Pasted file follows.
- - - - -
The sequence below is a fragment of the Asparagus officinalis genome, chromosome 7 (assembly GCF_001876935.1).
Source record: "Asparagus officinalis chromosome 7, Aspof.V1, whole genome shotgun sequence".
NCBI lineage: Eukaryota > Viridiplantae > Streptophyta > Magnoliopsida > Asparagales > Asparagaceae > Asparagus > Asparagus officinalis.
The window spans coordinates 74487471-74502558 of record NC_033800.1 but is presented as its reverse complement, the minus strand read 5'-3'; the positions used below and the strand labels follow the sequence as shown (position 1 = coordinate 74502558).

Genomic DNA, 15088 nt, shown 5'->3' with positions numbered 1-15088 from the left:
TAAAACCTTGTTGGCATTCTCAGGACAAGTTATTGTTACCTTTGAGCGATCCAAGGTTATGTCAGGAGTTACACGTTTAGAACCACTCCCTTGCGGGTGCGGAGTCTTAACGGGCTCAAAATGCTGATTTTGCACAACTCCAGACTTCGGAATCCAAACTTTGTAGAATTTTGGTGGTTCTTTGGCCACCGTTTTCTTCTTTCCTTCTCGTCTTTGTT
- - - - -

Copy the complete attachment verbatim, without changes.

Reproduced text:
The sequence below is a fragment of the Asparagus officinalis genome, chromosome 7 (assembly GCF_001876935.1).
Source record: "Asparagus officinalis chromosome 7, Aspof.V1, whole genome shotgun sequence".
NCBI lineage: Eukaryota > Viridiplantae > Streptophyta > Magnoliopsida > Asparagales > Asparagaceae > Asparagus > Asparagus officinalis.
The window spans coordinates 74487471-74502558 of record NC_033800.1 but is presented as its reverse complement, the minus strand read 5'-3'; the positions used below and the strand labels follow the sequence as shown (position 1 = coordinate 74502558).

Genomic DNA, 15088 nt, shown 5'->3' with positions numbered 1-15088 from the left:
TAAAACCTTGTTGGCATTCTCAGGACAAGTTATTGTTACCTTTGAGCGATCCAAGGTTATGTCAGGAGTTACACGTTTAGAACCACTCCCTTGCGGGTGCGGAGTCTTAACGGGCTCAAAATGCTGATTTTGCACAACTCCAGACTTCGGAATCCAAACTTTGTAGAATTTTGGTGGTTCTTTGGCCACCGTTTTCTTCTTTCCTTCTCGTCTTTGTT